An accessible and often insightful approach to sales instruction.



A radical reconsideration of sales training that moves away from one-size-fits-all models. 

Debut author Reid observes that American businesses spend about $20 billion annually on sales training, but that there’s little reason to believe that it’s very effective. Salesmanship, he says, always combines elements of art and science, but a heavy-handed emphasis on the latter has undermined appreciation of the former. Sales-training firms typically push a general model of sales success, he says, but they’re motivated more by a commitment to their own intellectual property than they are by measurable results. Reid contends that such models are too rigid, and they fatally deprioritize sensitivity to social context. To illustrate this, he begins by discussing how to build a proper relationship with a customer—by establishing rapport and trust, and listening deeply to their needs. “Out-understanding your competition means knowing anything and everything about your customers—their business objectives, their personal objectives in the business, and even their personal objectives in life,” he writes. Reid draws from elements of contemporary neuroscience as he presents his own training strategy—one that focuses less on inelastic pedagogical content and more on participatory exercises. He also offers strategies for overcoming cognitive biases, with an eye toward establishing realistic goals. The author is the founder of his own sales-training firm, JMReid Group, and in this guide, he deftly converts his own experience and research into an empirical, pragmatic approach. His prose style is lucid, anecdotal, and relentlessly commonsensical. Along the way, he provides a running commentary of other literature on his topic, and he bluntly debunks some fashionable theoretical trends. However, by the end of the book, it remains unclear how a training program can teach genuine curiosity, humility, and authenticity, instead of merely an artful pantomime of them. Still, this guide should be a powerful instrument for its intended audience of “medium to high” sales performers.

An accessible and often insightful approach to sales instruction.

Pub Date: Nov. 27, 2018

ISBN: 978-1-5445-1273-0

Page Count: 152

Publisher: Lioncrest Publishing

Review Posted Online: Dec. 23, 2018

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Stricter than, say, Bergen Evans or W3 ("disinterested" means impartial — period), Strunk is in the last analysis...



Privately published by Strunk of Cornell in 1918 and revised by his student E. B. White in 1959, that "little book" is back again with more White updatings.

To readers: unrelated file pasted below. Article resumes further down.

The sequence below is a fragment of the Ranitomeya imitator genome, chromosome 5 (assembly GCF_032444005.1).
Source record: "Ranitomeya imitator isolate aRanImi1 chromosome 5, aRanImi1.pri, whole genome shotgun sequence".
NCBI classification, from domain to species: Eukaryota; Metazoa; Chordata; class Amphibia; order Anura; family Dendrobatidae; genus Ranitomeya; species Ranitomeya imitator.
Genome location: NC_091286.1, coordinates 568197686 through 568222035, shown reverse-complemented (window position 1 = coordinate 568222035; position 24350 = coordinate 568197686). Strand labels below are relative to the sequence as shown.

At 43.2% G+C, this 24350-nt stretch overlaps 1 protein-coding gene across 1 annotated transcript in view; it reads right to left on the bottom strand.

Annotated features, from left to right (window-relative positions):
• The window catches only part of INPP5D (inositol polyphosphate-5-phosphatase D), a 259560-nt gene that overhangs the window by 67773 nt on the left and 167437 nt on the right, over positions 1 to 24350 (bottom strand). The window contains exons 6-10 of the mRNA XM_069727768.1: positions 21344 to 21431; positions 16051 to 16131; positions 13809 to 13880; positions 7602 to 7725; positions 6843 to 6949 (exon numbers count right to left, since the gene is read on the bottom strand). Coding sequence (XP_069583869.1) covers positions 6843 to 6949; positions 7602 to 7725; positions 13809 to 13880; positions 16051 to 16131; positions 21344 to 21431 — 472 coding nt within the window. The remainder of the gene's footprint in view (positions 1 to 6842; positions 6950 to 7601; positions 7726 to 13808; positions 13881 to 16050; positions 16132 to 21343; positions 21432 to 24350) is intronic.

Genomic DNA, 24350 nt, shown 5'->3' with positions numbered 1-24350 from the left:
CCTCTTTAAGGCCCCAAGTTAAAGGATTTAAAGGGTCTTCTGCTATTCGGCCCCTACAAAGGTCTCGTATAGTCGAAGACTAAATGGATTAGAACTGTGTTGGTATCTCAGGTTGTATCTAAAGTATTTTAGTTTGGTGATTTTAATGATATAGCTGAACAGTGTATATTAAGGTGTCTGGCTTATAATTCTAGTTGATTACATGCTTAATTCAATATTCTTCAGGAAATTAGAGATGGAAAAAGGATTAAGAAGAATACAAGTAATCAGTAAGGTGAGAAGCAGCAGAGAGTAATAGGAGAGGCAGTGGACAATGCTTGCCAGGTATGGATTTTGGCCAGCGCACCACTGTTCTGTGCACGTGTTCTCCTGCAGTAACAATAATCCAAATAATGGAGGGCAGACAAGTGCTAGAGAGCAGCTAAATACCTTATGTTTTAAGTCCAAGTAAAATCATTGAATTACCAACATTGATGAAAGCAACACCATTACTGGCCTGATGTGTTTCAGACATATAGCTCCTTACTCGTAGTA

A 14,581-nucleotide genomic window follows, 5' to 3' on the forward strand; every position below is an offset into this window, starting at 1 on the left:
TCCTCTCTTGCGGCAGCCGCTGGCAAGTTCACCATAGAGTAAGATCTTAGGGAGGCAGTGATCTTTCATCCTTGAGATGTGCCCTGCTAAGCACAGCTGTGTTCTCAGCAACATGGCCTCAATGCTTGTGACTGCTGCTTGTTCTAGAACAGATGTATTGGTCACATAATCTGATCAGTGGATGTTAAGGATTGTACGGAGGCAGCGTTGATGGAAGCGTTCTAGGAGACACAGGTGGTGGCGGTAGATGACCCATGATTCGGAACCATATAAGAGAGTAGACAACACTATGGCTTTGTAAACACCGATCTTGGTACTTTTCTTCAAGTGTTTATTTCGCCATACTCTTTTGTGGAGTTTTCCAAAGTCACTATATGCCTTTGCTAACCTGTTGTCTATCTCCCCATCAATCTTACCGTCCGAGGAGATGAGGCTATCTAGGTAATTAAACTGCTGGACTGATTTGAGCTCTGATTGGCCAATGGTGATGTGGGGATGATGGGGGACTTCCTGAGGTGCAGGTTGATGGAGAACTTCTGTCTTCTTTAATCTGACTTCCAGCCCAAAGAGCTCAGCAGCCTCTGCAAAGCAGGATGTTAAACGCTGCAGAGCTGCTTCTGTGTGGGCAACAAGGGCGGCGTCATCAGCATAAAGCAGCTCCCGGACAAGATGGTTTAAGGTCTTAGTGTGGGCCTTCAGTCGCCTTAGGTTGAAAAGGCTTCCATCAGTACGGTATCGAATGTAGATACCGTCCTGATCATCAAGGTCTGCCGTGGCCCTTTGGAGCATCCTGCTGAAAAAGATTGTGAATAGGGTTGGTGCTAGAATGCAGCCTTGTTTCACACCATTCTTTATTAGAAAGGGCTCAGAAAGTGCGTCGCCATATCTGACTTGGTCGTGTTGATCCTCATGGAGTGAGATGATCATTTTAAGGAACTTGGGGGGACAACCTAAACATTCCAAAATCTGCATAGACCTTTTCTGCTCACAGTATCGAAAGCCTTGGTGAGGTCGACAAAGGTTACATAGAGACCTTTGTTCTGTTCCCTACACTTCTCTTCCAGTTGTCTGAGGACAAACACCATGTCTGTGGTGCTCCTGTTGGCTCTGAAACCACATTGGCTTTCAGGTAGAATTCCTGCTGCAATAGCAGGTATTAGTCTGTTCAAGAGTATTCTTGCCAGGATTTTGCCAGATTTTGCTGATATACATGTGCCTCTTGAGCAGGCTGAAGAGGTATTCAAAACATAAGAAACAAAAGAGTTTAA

Stricter than, say, Bergen Evans or W3 ("disinterested" means impartial — period), Strunk is in the last analysis (whoops — "A bankrupt expression") a unique guide (which means "without like or equal").

Pub Date: May 15, 1972

ISBN: 0205632645

Page Count: 105

Publisher: Macmillan

Review Posted Online: Oct. 28, 2011

Kirkus Reviews Issue: May 1, 1972

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Noted jazz and pop record producer Thiele offers a chatty autobiography. Aided by record-business colleague Golden, Thiele traces his career from his start as a ``pubescent, novice jazz record producer'' in the 1940s through the '50s, when he headed Coral, Dot, and Roulette Records, and the '60s, when he worked for ABC and ran the famous Impulse! jazz label. At Coral, Thiele championed the work of ``hillbilly'' singer Buddy Holly, although the only sessions he produced with Holly were marred by saccharine strings. The producer specialized in more mainstream popsters like the irrepressibly perky Teresa Brewer (who later became his fourth wife) and the bubble-machine muzak-meister Lawrence Welk. At Dot, Thiele was instrumental in recording Jack Kerouac's famous beat- generation ramblings to jazz accompaniment (recordings that Dot's president found ``pornographic''), while also overseeing a steady stream of pop hits. He then moved to the Mafia-controlled Roulette label, where he observed the ``silk-suited, pinky-ringed'' entourage who frequented the label's offices. Incredibly, however, Thiele remembers the famously hard-nosed Morris Levy, who ran the label and was eventually convicted of extortion, as ``one of the kindest, most warm-hearted, and classiest music men I have ever known.'' At ABC/Impulse!, Thiele oversaw the classic recordings of John Coltrane, although he is the first to admit that Coltrane essentially produced his own sessions. Like many producers of the day, Thiele participated in the ownership of publishing rights to some of the songs he recorded; he makes no apology for this practice, which he calls ``entirely appropriate and without any ethical conflicts.'' A pleasant, if not exactly riveting, memoir that will be of most interest to those with a thirst for cocktail-hour stories of the record biz. (25 halftones, not seen)

Pub Date: May 1, 1995

ISBN: 0-19-508629-4

Page Count: 224

Publisher: Oxford Univ.

Review Posted Online: May 20, 2010

Kirkus Reviews Issue: March 1, 1995

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